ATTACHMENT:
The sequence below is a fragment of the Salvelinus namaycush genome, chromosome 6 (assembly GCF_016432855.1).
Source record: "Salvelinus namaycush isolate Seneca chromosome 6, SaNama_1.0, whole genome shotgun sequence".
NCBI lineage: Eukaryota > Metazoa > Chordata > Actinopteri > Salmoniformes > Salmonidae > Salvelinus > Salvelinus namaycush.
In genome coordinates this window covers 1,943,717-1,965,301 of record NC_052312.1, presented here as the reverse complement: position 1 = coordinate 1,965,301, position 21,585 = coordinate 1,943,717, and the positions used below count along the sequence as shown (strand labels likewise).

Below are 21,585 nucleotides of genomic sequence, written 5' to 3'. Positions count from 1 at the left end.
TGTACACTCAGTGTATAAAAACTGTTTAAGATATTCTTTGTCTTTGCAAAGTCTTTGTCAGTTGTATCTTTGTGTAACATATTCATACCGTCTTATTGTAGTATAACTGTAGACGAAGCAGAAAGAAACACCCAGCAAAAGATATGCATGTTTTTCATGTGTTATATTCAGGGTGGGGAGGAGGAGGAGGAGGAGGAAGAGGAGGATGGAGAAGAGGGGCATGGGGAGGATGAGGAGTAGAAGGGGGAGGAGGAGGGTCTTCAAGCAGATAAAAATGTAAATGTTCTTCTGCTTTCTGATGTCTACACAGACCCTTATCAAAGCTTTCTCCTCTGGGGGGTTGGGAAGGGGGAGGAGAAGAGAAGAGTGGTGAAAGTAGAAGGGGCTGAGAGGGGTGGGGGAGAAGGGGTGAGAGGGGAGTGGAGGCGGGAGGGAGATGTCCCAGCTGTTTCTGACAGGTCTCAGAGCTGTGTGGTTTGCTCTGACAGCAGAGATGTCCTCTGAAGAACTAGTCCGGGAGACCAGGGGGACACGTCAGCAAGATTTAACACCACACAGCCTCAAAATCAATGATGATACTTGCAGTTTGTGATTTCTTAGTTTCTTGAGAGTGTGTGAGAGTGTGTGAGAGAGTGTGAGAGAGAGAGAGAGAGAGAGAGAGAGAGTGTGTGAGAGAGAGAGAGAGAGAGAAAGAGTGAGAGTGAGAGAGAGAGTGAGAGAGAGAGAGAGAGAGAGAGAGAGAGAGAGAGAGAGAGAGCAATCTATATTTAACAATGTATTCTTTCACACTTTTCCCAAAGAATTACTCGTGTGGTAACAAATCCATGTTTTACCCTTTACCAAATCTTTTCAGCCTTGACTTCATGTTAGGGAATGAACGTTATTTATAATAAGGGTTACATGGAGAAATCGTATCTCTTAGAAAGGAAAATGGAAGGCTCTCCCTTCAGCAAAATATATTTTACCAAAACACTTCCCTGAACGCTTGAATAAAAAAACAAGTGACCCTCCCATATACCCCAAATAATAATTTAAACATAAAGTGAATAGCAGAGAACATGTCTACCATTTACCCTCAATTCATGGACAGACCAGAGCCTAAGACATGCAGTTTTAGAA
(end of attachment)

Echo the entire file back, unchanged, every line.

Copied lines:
The sequence below is a fragment of the Salvelinus namaycush genome, chromosome 6 (assembly GCF_016432855.1).
Source record: "Salvelinus namaycush isolate Seneca chromosome 6, SaNama_1.0, whole genome shotgun sequence".
NCBI lineage: Eukaryota > Metazoa > Chordata > Actinopteri > Salmoniformes > Salmonidae > Salvelinus > Salvelinus namaycush.
In genome coordinates this window covers 1,943,717-1,965,301 of record NC_052312.1, presented here as the reverse complement: position 1 = coordinate 1,965,301, position 21,585 = coordinate 1,943,717, and the positions used below count along the sequence as shown (strand labels likewise).

Below are 21,585 nucleotides of genomic sequence, written 5' to 3'. Positions count from 1 at the left end.
TGTACACTCAGTGTATAAAAACTGTTTAAGATATTCTTTGTCTTTGCAAAGTCTTTGTCAGTTGTATCTTTGTGTAACATATTCATACCGTCTTATTGTAGTATAACTGTAGACGAAGCAGAAAGAAACACCCAGCAAAAGATATGCATGTTTTTCATGTGTTATATTCAGGGTGGGGAGGAGGAGGAGGAGGAGGAAGAGGAGGATGGAGAAGAGGGGCATGGGGAGGATGAGGAGTAGAAGGGGGAGGAGGAGGGTCTTCAAGCAGATAAAAATGTAAATGTTCTTCTGCTTTCTGATGTCTACACAGACCCTTATCAAAGCTTTCTCCTCTGGGGGGTTGGGAAGGGGGAGGAGAAGAGAAGAGTGGTGAAAGTAGAAGGGGCTGAGAGGGGTGGGGGAGAAGGGGTGAGAGGGGAGTGGAGGCGGGAGGGAGATGTCCCAGCTGTTTCTGACAGGTCTCAGAGCTGTGTGGTTTGCTCTGACAGCAGAGATGTCCTCTGAAGAACTAGTCCGGGAGACCAGGGGGACACGTCAGCAAGATTTAACACCACACAGCCTCAAAATCAATGATGATACTTGCAGTTTGTGATTTCTTAGTTTCTTGAGAGTGTGTGAGAGTGTGTGAGAGAGTGTGAGAGAGAGAGAGAGAGAGAGAGAGAGAGTGTGTGAGAGAGAGAGAGAGAGAGAAAGAGTGAGAGTGAGAGAGAGAGTGAGAGAGAGAGAGAGAGAGAGAGAGAGAGAGAGAGAGAGAGAGCAATCTATATTTAACAATGTATTCTTTCACACTTTTCCCAAAGAATTACTCGTGTGGTAACAAATCCATGTTTTACCCTTTACCAAATCTTTTCAGCCTTGACTTCATGTTAGGGAATGAACGTTATTTATAATAAGGGTTACATGGAGAAATCGTATCTCTTAGAAAGGAAAATGGAAGGCTCTCCCTTCAGCAAAATATATTTTACCAAAACACTTCCCTGAACGCTTGAATAAAAAAACAAGTGACCCTCCCATATACCCCAAATAATAATTTAAACATAAAGTGAATAGCAGAGAACATGTCTACCATTTACCCTCAATTCATGGACAGACCAGAGCCTAAGACATGCAGTTTTAGAA